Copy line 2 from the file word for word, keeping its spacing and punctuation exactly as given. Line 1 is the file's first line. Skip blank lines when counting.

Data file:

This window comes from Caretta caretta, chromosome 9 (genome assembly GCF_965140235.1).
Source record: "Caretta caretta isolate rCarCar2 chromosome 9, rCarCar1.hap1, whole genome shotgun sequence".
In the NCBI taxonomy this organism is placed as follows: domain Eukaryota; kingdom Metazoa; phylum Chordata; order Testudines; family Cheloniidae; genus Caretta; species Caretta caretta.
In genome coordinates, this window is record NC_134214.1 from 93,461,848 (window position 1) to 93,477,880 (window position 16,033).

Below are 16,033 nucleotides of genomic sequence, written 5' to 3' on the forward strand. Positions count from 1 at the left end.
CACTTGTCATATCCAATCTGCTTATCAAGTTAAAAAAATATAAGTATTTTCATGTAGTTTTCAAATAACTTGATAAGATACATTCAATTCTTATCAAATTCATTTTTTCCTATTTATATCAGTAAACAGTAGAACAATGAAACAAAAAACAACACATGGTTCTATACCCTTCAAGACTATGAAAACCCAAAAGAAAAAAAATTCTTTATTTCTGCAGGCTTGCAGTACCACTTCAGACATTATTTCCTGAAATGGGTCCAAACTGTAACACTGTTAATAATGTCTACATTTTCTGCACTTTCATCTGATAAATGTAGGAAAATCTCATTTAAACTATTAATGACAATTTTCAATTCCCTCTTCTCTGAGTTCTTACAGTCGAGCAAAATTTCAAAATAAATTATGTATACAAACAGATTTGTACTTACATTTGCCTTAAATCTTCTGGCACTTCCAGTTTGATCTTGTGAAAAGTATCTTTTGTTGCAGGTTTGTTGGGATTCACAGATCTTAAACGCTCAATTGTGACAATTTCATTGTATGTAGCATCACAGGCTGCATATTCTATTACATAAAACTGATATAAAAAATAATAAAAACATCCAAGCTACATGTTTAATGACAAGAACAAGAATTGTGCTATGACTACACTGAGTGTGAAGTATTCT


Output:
Source record: "Caretta caretta isolate rCarCar2 chromosome 9, rCarCar1.hap1, whole genome shotgun sequence".